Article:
Episode 16 – Commodity Markets with Noah Healy


Episode 16 – Commodity Markets with Noah Healy


Thursday on Commonalities, host Matt Dowling talks with Noah Healy, Founder at Coordisc, about commodity markets and pricing.

Noah loves to combine mathematics with technology to produce game-changing solutions. Early in his career, he used computational mathematics and software development capabilities to develop automations that boosted internal productivity, drove client efficiencies, and improved regulatory compliance.

Most recently Noah founded Coordisc and developed CDM, a technology product that has the potential to completely reorder the global financial system. CDM establishes a better exchange market for commodities by conducting all trades at market-clearing prices with radically improved price discovery, lower total cost of transactions and the elimination hedging needs. Only a fraction of current trade-flow can get this product off the ground and prove its power. From there, CDM can be scaled rapidly.

While this topic may be out-of-the box for our show, the topic has the ability to make extensive and powerful changes to our markets and by extension our personal finances.

Commonalities can be heard on WMBS Radio 590AM 101.1FM every Tuesday and Thursday following the 11:00 AM local, district, and statewide news; or downloaded at www.Commonalities.online and found anyplace you download your favorite podcasts.


Episode Transcript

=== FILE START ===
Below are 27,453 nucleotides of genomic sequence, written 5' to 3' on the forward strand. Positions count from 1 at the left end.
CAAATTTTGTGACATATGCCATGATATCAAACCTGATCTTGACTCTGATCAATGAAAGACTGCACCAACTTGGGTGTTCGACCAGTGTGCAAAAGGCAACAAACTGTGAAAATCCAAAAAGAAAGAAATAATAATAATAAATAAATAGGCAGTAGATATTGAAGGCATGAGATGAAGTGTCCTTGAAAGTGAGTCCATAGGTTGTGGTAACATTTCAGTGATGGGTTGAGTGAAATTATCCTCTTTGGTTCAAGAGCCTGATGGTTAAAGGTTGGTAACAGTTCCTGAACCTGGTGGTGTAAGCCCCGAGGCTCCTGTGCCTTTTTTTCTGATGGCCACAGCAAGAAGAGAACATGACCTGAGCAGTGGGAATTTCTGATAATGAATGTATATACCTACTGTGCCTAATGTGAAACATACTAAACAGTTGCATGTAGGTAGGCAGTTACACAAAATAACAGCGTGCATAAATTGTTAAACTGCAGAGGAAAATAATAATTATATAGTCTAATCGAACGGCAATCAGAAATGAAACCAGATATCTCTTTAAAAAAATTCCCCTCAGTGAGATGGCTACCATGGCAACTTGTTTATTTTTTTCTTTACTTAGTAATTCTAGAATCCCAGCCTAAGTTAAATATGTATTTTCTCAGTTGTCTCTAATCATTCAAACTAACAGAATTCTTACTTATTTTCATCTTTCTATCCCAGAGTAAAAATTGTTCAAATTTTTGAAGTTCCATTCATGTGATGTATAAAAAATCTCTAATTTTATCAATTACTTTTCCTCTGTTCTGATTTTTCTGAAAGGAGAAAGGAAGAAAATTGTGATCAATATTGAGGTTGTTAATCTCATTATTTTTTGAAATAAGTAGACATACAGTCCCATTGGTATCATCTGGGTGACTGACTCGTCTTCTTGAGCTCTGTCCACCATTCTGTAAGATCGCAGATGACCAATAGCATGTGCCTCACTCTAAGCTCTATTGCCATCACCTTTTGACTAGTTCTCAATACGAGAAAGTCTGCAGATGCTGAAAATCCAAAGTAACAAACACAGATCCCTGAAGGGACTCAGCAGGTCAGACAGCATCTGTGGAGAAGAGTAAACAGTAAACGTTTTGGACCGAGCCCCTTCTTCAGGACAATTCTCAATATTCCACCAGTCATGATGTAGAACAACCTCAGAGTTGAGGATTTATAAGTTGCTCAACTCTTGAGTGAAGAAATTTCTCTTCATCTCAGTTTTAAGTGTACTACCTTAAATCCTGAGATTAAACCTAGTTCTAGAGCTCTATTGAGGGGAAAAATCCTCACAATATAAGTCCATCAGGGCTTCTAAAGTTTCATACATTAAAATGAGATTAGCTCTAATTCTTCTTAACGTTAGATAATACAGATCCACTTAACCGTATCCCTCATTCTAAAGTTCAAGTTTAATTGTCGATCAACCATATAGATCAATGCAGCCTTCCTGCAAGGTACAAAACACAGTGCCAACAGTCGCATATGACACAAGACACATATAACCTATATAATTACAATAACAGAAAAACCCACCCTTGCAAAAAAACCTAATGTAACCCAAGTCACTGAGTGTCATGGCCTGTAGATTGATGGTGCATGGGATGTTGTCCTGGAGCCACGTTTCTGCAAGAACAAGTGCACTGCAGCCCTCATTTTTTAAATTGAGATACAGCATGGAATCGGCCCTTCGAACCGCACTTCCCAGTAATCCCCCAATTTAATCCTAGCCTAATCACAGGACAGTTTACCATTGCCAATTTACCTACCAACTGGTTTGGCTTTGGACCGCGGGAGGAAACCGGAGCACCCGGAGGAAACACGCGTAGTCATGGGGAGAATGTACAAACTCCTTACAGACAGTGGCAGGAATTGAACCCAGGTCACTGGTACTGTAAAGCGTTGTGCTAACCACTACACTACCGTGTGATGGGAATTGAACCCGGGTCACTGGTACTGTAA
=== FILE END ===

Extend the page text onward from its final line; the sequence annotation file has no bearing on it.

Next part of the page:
Starting now. Commonalities where guests find common ground through uncommon conversations, politics, religion, finances, all the topics your grandmother told you not to discuss with friends. And now your host, Matthew Dowling, and today's guests on commonalities. Hey, thank you for joining us today on commonalities. I'm your host, Matt Dowling, alongside today's guest, Noah Healy. He's a professional algorithm de developer and a recreational mathematician. And if you're like me, you're probably wondering what is a recreational mathematician and, and what do they do? Uh, but he's quickly become an expert on game theory and designing marketplaces, uh, building on breakthrough, merging physics and mathematics. In the 20th century, he's developed and, uh, has a patent pending on a system to supersede commodity markets. Now, a lot of this may be over our, uh, our viewers' heads, but we'll make sure that we, uh, we keep our conversations today to, uh, to a point to where everyone can understand. And if you know you have questions, you can visit my website commonalities.online. We'll put, uh, the answers to any of the questions that you have up there. Following today's interview, Noah, thank you so much for, uh, taking the time to join me and my guest today. Uh, why don't you go ahead and do a little bit of a self introduction for, uh, those that don't know you. Well. Sure, Matthew, and thanks for having me here. Uh, you hit the, you hit the high points in, in your introduction, um, but, uh, answer sort of your, your first question there. Recreational mathematics is just mathematics that you do for fun. Um, it's, uh, it's a pursuit that's existed for millennia. Uh, there's a great deal of intellectual satisfaction to be had in puzzle solving and so on. And what this does is simply transfers the puzzles from trying to work out, uh, a preset thing that another person came up with to puzzles that are evident in the very structure of reason itself. Sure. So, uh, you know, I, I don't want to jump too far ahead, but, uh, I was very interested in reading about you that you have come up with kind of an out of the box idea, uh, a method that is patent pending that's going to supersede commodity market. So maybe we should start by discussing what commodity markets are, and then let's talk about your method and, uh, and how it supersedes the commodity, commodity markets as a whole. Okay. Uh, well, commodities are products of uniform quality. Uh, and so they're sort of like McDonald's hamburgers, um, crate loads of steel, uh, truckloads of corn, things like that have been commodified. Um, milk, you go into the grocery store, 2% milk is 2% milk, pretty much even flour, sugar, all the way, things like that. Precisely. Yeah. Um, and also things like lumber. Um, yes, specific, you know, when you're, when you're pulling 'em off, off the rack in the yard, you want check for twist and stuff like that. But if you're buying in bulk, you buy in board feet and you just get what you get. Um, so by creating these things that are basically all the same as one another, we get the efficiencies that allow our sort of modern economy to function, because otherwise you'd have to be personally cognizant of every single sugar farmer on earth to figure out whether you like this guy's sugar or that guy's sugar. And you'd never be able to make a factory that, you know, cranks out Coca-Cola or buy a bag to make cookies for, you know, Christmas or whatever. Um, so this commodification simplifies the task for both producers because they no longer have to go through the work of creating a specific brand that they then have to market against the backdrop of many other people that are all trying to produce what is more or less exactly the same thing, um, but also simplify things for consumers because they don't need to investigate the sort of past history of where this particular hunk of steel or this particular bag of flour comes from, because it's a bag of flour and it's part of the system that's just guaranteeing a, a quality level there. Uh, and what that enables is these very efficient marketplaces where people are buying and selling copies of more or less the same thing, but from many different sources and to many different destinations, and that those sorts of markets have been in use for centuries Now, um, where, where I step in is that computers basically have been giving the people operating these markets and operating within these markets as middlemen more of a boost than they've been giving those, those edge users, the, the producers on the one hand, and the consumers who are typically companies that we would actually interact with as consumers ourselves. Um, and so what that has ha caused is that these markets are becoming less stable and more expensive. Um, and we can see some of the instability in supply chain disruptions, uh, in how inflation is moving into food pricing and so on. Um, and what my system does is, uh, creates a new role, uh, within the marketplace for information and, and effectively fixes the cost of information to the whole marketplace, um, by being able to adjust the rate of return. So right now, if you know stuff that other people don't know, you can trade in ways that will give you, uh, a good rate of return in the marketplace. Uh, and so your goal is to trade as much as possible on a fairly low rate of return to get as much money as you can. What my system does is raises the rate of return, but fixes the total amount of advantage that can be gained. And so what happens is the incentive shifts from trying to get as much deal flow and noise into the market as possible as trying to communicate what you know as clearly, succinctly, and quickly as possible so that you get to secure the advantage over other parties. Sure. So, you know, we just, uh, ended the holiday season, or we're still, uh, kind of celebrating the holidays. And in my area, there are a number of, um, of women or individuals, people, regardless of, of gender that, uh, that bake Christmas cookies and sell those Christmas cookies to, uh, other families or individuals around the holiday time. One of the things that we saw this year was that those individuals that, uh, kind of count on that extra money at the holiday season in the middle of winter, uh, by selling those cookies were kind of almost forced out of their own marketplace because they use commodities like sugar, um, flour, nuts, or something that have become extremely expensive, um, in the baking that they do. So how would your system, um, solve any of the problems that those individuals are dealing with, uh, because commodity prices have have risen, uh, especially since the pandemic. Um, would your system make things less expensive or adjust, uh, the pricing, uh, any, any more than the commodities market system that, that we have in place now? So what my system would do is reduce the overhead costs, and those are multifarious. So for example, one of the most overhead costed commodities in the world for several decades was aluminum, um, where people had figured out this way to effectively hold up the entire aluminum market behind a, a rule. Um, that meant that if you actually wanted the aluminum that you'd bought delivered to you, then you had to pay, I believe it was an extra 21%. Um, so if you're one of these women that's getting Christmas cookies and wrapping them up in aluminum foil over the last, uh, couple decades, um, something like 25% of the money that you spent on aluminum was going to these middlemen, um, that were just brokering the deal between, uh, aluminum miners and, and the manufacturers of the, the sheet metal that you were buying. Um, in other industries, we see things that are not really as extreme as that, but overhead costs are still close to, uh, or a large fraction of production costs. And so what my system would do by reducing these overhead costs is it would make production much more attractive, and by then drawing more people into the farming space, supply would increase, and those, those costs would come down. Um, the other shift that it, it should enable is regularization of price. Um, one of the things I myself, uh, make fruitcake during the holiday season, um, as many as 40 pounds some years, uh, eggs went from about 9 cents a piece in my local markets. Um, that was, that was in late November to 25 cents a piece by mid-December. Um, and there's more than one egg per pound of fruitcake. So that's, uh, that's a pretty significant shift, um, in sort of the total cost per pound of fruitcake, uh, when you're talking about a nearly three xing of just that price. Sure. So, uh, you know, Noah, we have to get to our first break. We'll be back after, uh, a brief message from, uh, those who have sponsored us today. And when we come back, I want to talk a little bit, uh, move from talking about, uh, commodity markets to game theory, but we'll do that after this brief break. You are listening to commonalities where guests find common ground through uncommon conversations. We'll be back after this brief break to recognize our sponsors. Are you enjoying the program? You're listening to support commonalities and help keep us on the air by making a donation of five, 10, or $25, or any amount you feel comfortable sharing [email protected] Again, that is donate.commonalities.online on the worldwide web. Buy our host a cup of coffee or help pay for airtime at donate dot commonalities online. Hello, Uniontown Mayor, bill Gerkey here. There's nothing quite like the feeling of home, that sense of belonging, those fall Friday nights under the lights, those winter nights in the gym, watching our red Raiders, those refreshing spring afternoons at Bailey Park rooting on our Red Raider softball and baseball teams. I am grateful for those memories and hope our community's children and grandchildren can enjoy those memories too. But to do that, we have to plan for the future. During my first term in office, the city has got Bailey Park back to a place where we can be proud of. Begun our city's first comprehensive plan in over 20 years. Started work on the city section of the Sheep Skin Trail, worked on eliminating blighted properties and are rebuilding the city's neighborhoods. We've updated the faulty equipment in the parking garages, and we're bringing a more competitive, reliable, faster, and less expensive internet service to our city residents. We have done a lot, but there's still more to do. So, I Bill Gerkey. I'm running for a second term. We're Uniontown proud, we're Uniontown strong, and together we can continue to rebuild Uniontown for the next generation. Paid. For by Mayor Bill. Gerkey. When it comes to buying a home, what you see isn't exactly what you get. That's why home buyers should call Dave Dowling At Grandview Inspections at 7 2 4 2 0 8 4 1 0 8. You'll see colorful flowers, freshly painted walls, granite countertops, blaming hardwood floors and other touches. What you can't see is the cracks, ancient plumbing, dangerous wiring, or broken appliances that might be revealed when you hire a home inspector. And when it comes to home inspectors, knowing yours has the qualifications and experience needed, should be your number one concern. Dave Dowling with Grand View Inspections is an architectural engineer with over 30 years of commercial construction experience and hundreds of inspections under his belt. A home inspection is an opportunity for you to hire an expert to walk through the home and prepare a report outlining the home's major components. What needs immediate attention and what will require maintenance after you move in Your home is one of your biggest investments. So make sure your investment is everything you hoped it to be. Call Dave Dowling at Grandview Inspections at 7 2 4 2 0 8 4 1 0 8. Thanks for staying with us here on commonalities. I'm your host, Matt Dowling, alongside Noah Healy, a professional algorithm developer and recreational mathematician. That means he does what many of us put off, uh, mathematics just for fun, and, uh, and he's an expert in his field. Before we went to the break, we mentioned, uh, uh, something called game theory, and I wanna talk a little bit about game theory and, uh, allow Noah to explain to us how he practices mathematics in relation to game theory. Uh, well, sure. Game theory is the mathematics of strategy, and in particular, how a system evolves and how decision making evolves when there's more than one decision maker, uh, which of course is normally how things work out. Usually there's more than one person that's that that has interests, and so merely trying to do what you want to do isn't, isn't gonna work out that well. Um, in, in sort of board games, uh, like chess or tic-tac toe, one of the first lessons to teach is that, um, wishful strategies aren't really that valuable. Um, if you make a move hoping that your opponent won't see what you're trying to do, so that you can win, um, in the very beginning of a game, that might work out for you. But as, as you and your opponents become more sophisticated, they're likely to see what you're trying to do. And so making moves that depend on your opponent's failures become less desirable as moves. Um, where game theory really shines is that, uh, virtually everything can be thought about in terms of an interested decision maker. And so other kinds of problems like how to carry out computations, how to carry out communications, how to carry out calculations, uh, how to do physics can be done considering nature as a player in the game, or, uh, considering the network as a player in the game that has interest that it's attempting to, to carry out. And then you are doing other things to try to get what you want out of this system that's trying to get what it wants. Um, and for markets, this is particularly important because essentially in the marketplace, there are three key factors that each person has access to. There's currency money, um, there's the good or service that's being provided within the marketplace, but then there's information, information about what pricing levels are of value to yourself and others. And right now, we only address that third part of the marketplace. Emergently. Um, existing markets basically require many, many people to buy and sell. So many in fact, that some people are merely buying and selling and don't actually make or use the thing that they're trading. Um, but with game theory, we can come up with an interest for those informed parties, which include the, the makers, include the users, but also include independent experts that that research and study and, and keep up with, you know, the news and trends and so on. Um, and allow basically the entire interested community in the market to merge their information together into a supermind, uh, that can then be used and accessed by every individual within the market. So it's not just you out there making some cookies, it's a sort of virtual corporation of everyone and what they want trying to find the best level for society to operate at. So what I'm kind of picking up from our conversation is the, the crux of what we're getting at is that individuals that are buying and selling and not producing it all, um, those are the people that are trading in the commodities market. Those are the middle men, those are the people that, um, are driving costs up. So correct me if I'm wrong, in the system that you're proposing, we would kind of be eliminating those middle men, uh, or making them less relevant. Is that correct? It's not exactly that. So they have existed for centuries. What's causing them to drive costs up today is that technology has enabled them to do their jobs better without simultaneously increasing the competitive forces that would keep them sort of in their lane. So what I'm doing is creating a new system where they basically have their own dedicated road, um, and they can go out there and just play the game among themselves. And so rather than having a situation where you've got sort of Olympic athletes competing with children and winning by larger and larger margins, um, the Olympic athletes have to go compete with each other. And while it's still very relevant, what they're doing is important to the marketplace as a whole, it's no longer the case that they can sort of bully people who are not at their level. Um, instead they have to provide the actual service that they're, they're supposed to provide within the marketplace, which is this information and security, uh, which is what's valuable about the market. So, you know, if, if I am the common everyday American, the Pennsylvanian that, uh, that goes to work for eight hours a day and, and comes home and is raising children, why would a topic like this interest me? Or why should it be important to me? You know, what kind of, what is the relevance in daily life to, uh, to considering things this way? So market costs are a, a drag on economic output of the country. And, um, for the last number that I've got from the US government, commodity market overheads, uh, are just, we're just shy of 800 billion a year, and that was eight years ago. Um, if you think about the actual growth rate of the economy, um, the, the sort of smeared out average over the last 30 years, you know, whether we're in a recession, whether or not we're in a recession, that's sort of irrelevant for decades. Actually, for the last 50 years, we've been growing at around 2% a year. Um, which means that the growth rate of the entire economy is in the four to 500 billion a year range. If that cost of 800 billion, which is almost certainly significantly higher now with inflation and even more technology, uh, were to be reduced by even 50%, that would go directly onto the lifestyles of individual, uh, uh, you know, regular nine to five Americans. So a, you could see 25 to 40% increases in farm, uh, uh, profits, for example. Um, so a, a middle class family could become an upper class family just overnight from things like this. And then that ripples through the rest of the community as, as suddenly that becomes a better employment option, or the increased wealth leads to other types of, of investments that then feed back into the system. So the, the success and adoption of this technology could double the rate at which the economy grows in a fashion which directly impacts working in middle class families. And that would, that would shift the trajectory of wealth creation in this country and really around the world in a fundamental way. For, you know, the last market system lasted for 800 years. Uh, so for centuries to come, the, the potential upsides here are difficult to wrap your, your head around. Um, I can't really even fully conceive of how much advantage is to be gained from squeezing hundreds of billions of dollars in cost out of the system every year, and being able to put that into people's pockets and, and into their lifestyles. So we have to get one more break in when we come back from the break. I, I wanna discuss, um, the implementation process or what conversations need to take place, um, to take advantage of, of some of the ways that you're talking about squeezing, uh, extra money out of the system. But we'll do that when we come back here on commonalities. You are listening to commonalities where guests find common ground through uncommon conversations. We'll be back after this brief break to recognize our sponsors. Hello, Uniontown Mayor, bill Gerkey here. There's nothing quite like the feeling of home, that sense of belonging, those fall Friday nights under the lights, those winter nights in the gym, watching our red Raiders, those refreshing spring afternoons at Bailey Park, rooting on our Red Raider softball and baseball teams. I am grateful for those memories and hope our community's children and grandchildren can enjoy those memories too. But to do that, we have to plan for the future. During my first term in office, the city has got Bailey Park back to a place where we can be proud of. Begun our city's first comprehensive plan in over 20 years. Started work on the city's section of the Sheep Skin Trail, worked on eliminating blighted properties and are rebuilding the city's neighborhoods. We've updated the faulty equipment in the parking garages, and we're bringing a more competitive, reliable, faster, and less expensive internet service to our city residents. We have done a lot, but there's still more to do. So, I Bill Gerkey, I'm running for a second term. We're Uniontown proud, we're Uniontown strong, and together we can continue to rebuild Uniontown for the next generation. Paid. For by Mayor Ky. Is your business using analog strategies in a digital marketing world? If so, then contact Matthew or Rebecca Dowling at Coordinated 360 for a professional consultation where we bring in-depth knowledge and functional expertise with a holistic perspective. Coordinated 360 provides digital marketing, paid ad and media buying services, web design, social media management, video production, and more for businesses, organizations, and political campaigns with decades of experience. Matt and Becky at Coordinated 360 can help you craft your unique message and share it with the world. For a no risk media evaluation and recommendations, call 7 2 4 3 2 0 22 12, or visit us online at www.coordinatedthreesixty.com. Find us also on Facebook, Instagram, and Twitter, or email info coordinated three sixty.com. Are you enjoying the program? You're listening to support commonalities and help keep us on the air by making a donation of five, 10, or $25, or any amount you feel comfortable sharing [email protected] Again, that is donate.commonalities.online on the worldwide web. Buy our host a cup of coffee or help pay for airtime at donate dot commonalities online. A girl and a guy named Slip and Sly, we're sitting in the kitchen. Megan Rhubarb Pie was a hot commodity, a hot commodity. The rhubarb pie was a. Hot commodity. Thanks for staying with us. My guest today is Noah Healy, a professional algorithm developer and a recreational mathematician. We're talking finances today, and we're talking about the commodities market, as well as a new method that NOAA is proposing that would actually squeeze some additional revenue, uh, out of the system and would give, uh, more money to the individuals who are producing goods to put back into the market. So I wanna talk Noah, about practical application. I served for six years in the Pennsylvania State House and, uh, voted annually on a budget that was 38 plus billion dollars, um, not including some of the federal money that comes into the Commonwealth to be spent, but we didn't even, uh, have conversations like this where we're talking about ways to improve the market system As we were discussing, um, the state's annual budget, of course, we talked about taxation and making things friendlier for the business community, uh, so that businesses would want to, to come here to Pennsylvania. But how, uh, likely is the implementation of your proposal, uh, to happen and what conversations need to happen at the state or federal levels, uh, for a shift like this to really come into fruition? Uh, well, so some of the conversations are happening around the patent office. Um, the patent system has, is really in a state of, of chaos at the moment, um, due to some litigation outstanding and also decades of difficulty in coping with the very divergent needs of kind of big tech and big pharma, uh, that have more or less opposite it strategies from one another and are both of great significance to, to the economy. Um, so I, I might be the first person in American history to have had my patent accepted and then had that acceptance withdrawn by internal departments within the patent office, um, twice. Um, happening once is rare. Um, reinstating after one is rarer still. Um, but, uh, but having it withdrawn the second time is something that no one I've ever spoke to has ever heard of. Um, that process is now going to a court for appeal. Uh, we'll see where that goes. Um, I am working with a handful of people around the world who are attempting to stand up marketplaces that incorporate this technology. Um, one of the explicit design concepts, uh, was that governments would in fact be able to implement markets like this for the benefit of their, their, uh, economies if they wanted to. Uh, the American governments at the state and federal level are extremely reluctant to do things like that. So I have not had conversations like that with any, uh, uh, federal or state level person. Um, conversations like this are important because one of the other, uh, barriers is that I am the first person since the Renaissance to propose a system which is algorithmically superior to the market system that is in place. So most people are not even aware that it's possible for markets to have the kinds of flaws I'm talking about or for improvements like the kinds of improvements I'm talking about to be made. So education at state or federal levels on that front is something that I am, I am working towards improving and trying to get, uh, awareness out for. Um, but yeah, Pennsylvania, like most states in the United States has a robust agriculture sector, uh, and an extensive extractive sector, uh, with iron coal and other commodity product being significant parts of the state's value chain. Um, and so yeah, it'd be perfectly possible for a state like Philadelphia or Pennsylvania, sorry, to set up, uh, uh, a pilot commodity marketplace, um, with this technology, um, and, and offer, its, its state producers, uh, what it amounts to a collective bargaining position that would allow these small, independent producers to stand on the same level as much larger, uh, you know, conglomerate, agribusiness type things could, could normally operate on. Um, that's generally more interesting to, uh, developing countries. And so, uh, the, that's, that's more of the focus right now of the people that are interested in trying to pick the technology up. But I'm, I'm open to every train leaving the station because everything's headed to the same destination. Uh, and the markets we have have been failing for really almost my entire lifetime. Um, and the, the problems are getting worse and more obvious, and we'll keep doing so because they aren't the result of, of human malfeasance. Um, they're the result of technological capability, and we are not going to, you know, collectively throw our cell phones away. So we're gonna keep having that capacity, uh, and that's gonna keep degrading the markets we have. Well, you know, first, don't, uh, don't feel bad about trying to make Philadelphia its own state here within the Commonwealth as we address problems. Uh, one of the things that we, we, we see a lot is that, uh, Philadelphia is unlike the rest of the Commonwealth of Pennsylvania in many ways, and has some unique challenges and also unique opportunities. Um, but that being said, you know, the method that you're proposing and what you're talking about makes production more profitable and increases the economic potential for everyone involved. So, you know, where is the downside? Who are the people that would fight a proposal like this? Um, who would it inconvenience? Who would not wanna see this happen? Uh, well, you know, everybody's conservative about the thing that they know best. Uh, so people who are highly successful within the existing system are highly resistant to the notion that it is a problem. Um, this is a, a sort of psychological block that I deal with when I talk to traders. They can't see that their incomes actually come from other people's costs. They just think, oh, I'm trading into this abstract market of traders. I'm good at my job, and so I make money. It's good to make money. It's good for people to be good at my job, therefore everything's fine. Um, but service provision is a tricky business because part of the value of a service is its cost. Um, if, if you break your arm and go to the doctor and get it reset, that's, that's great. You know, you're gonna keep having the use of your arm, but if you get that for a hundred dollars, it's better than if you get it for a million dollars, um, because it's the same service either way, and it's cheaper at a hundred dollars. And so if a service can be provided for less actual money, it's more valuable. But people that are providing that service, they can't always get there. Um, the other big shift this does is by essentially batching up all production, all consumption, and all information into these marketplaces where people are competing with one another. Um, that shifts the hedging risk structure because now the batches are, are much more intrinsically edged because they're much more intrinsically diversified than existing markets can offer. Um, and there are very successful companies that effectively do nothing but ensure these hedging risks. And so a marketplace that structurally eliminates that structurally eliminates the need for those companies. So they would have a direct interest in resisting this kind of technology. So we're getting back down to about the last two minutes of our program today, and I want to let you, uh, interject any closing thoughts you have. But before you do that, if someone wanted to learn more about anything we've discussed today, uh, what are some resources? I, I know with the internet there are a lot of resources out there, um, on the worldwide web. Where could someone find more information about commodity markets and, uh, about the system that, uh, that you currently have a patent pending for? Uh, well, I have a [email protected], C O O R D I S C, uh, for coordinated discovery. You can learn more about my system there. Uh, you can reach out to me personally, uh, either through LinkedIn, I'm Noah Healy there, or Noah p healy yahoo.com is my email. I'm happy to answer questions, um, for learning more about commodity markets. Wikipedia's article is actually fine, and you can start working your way through, you know, the, the bibliography there for other things, or in fact, uh, if you're fine with eighties rated r comedies, trading Places, um, has several fantastic scenes where they explain as if to a child how commodity markets work and, um, the, the World Trade Center, or this was after the World Trade Center, actually the after nine 11, the, the reconstructed building, um, actually did a, uh, like documentary short with Dan Akroyd, I think about 10 years ago, um, where they, they were talking about how things are done these days, and the fact that trading places it couldn't happen in the same way because the pits are gone. It's all computers now, but the actual mechanisms of trade haven't changed at all. We're just using computers to do the trades at a a million times greater speed, uh, than than we used to do when we were shouting at each other. That is actually a, a, a great movie. I just watched Trading Places, uh, this past year, uh, founded on a streaming service, so I know it's out there. Um, and it does really give some good insight into, into the Commod commodities market. Hey, uh, my guest today has been Noah Healy, a professional algorithm developer and recreational mathematician. Noah, we have about 30 seconds left. Final thoughts for the day? Um, I, I I outta words, uh, happy New Year, everybody. Uh, and, um, you know, let's, let's hope we can start fixing up these systems that computers are breaking down, uh, in the new Year. Yeah. And that's gonna become even more important I think, as we move forward and as technology continues to play an even greater role in our daily lives. Noah, thank you so much for being with me today. It has been, uh, a. Pleasure. This has been commonalities, a show where guests find common ground through uncommon conversations. Copyright 2022, coordinated 360, all public rebroadcast should be done with prior written approval from Matthew Dowling. All requests should be sent to [email protected] Thank you for listening to commonalities. Hello Uniontown Mayor, bill Gerkey here. There's nothing quite like the feeling of home, that sense of belonging, those fall Friday nights under the lights, those winter nights in the gym, watching our red Raiders, those refreshing spring afternoons at Bailey Park, rooting on our Red Raider, softball and baseball teams. I am grateful for those memories and hope our community's children and grandchildren can enjoy those memories too. But to do that, we have to plan for the future. During my first term in office, the city has got Bailey Park back to a place where we can be proud of. Begun our city's first comprehensive plan in over 20 years. Started work on the city's section of the Sheep Skin Trail, worked on eliminating blighted properties and are rebuilding the city's neighborhoods. We've updated the faulty equipment in the parking garages, and we're bringing a more competitive, reliable, faster, and less expensive internet service to our city residents. We have done a lot, but there's still more to do. So I Bill Gerkey. I'm running for a second term. We're Uniontown proud. We're Uniontown strong, and together we can continue to rebuild Uniontown for the next generation. Paid for by Mayor Bill.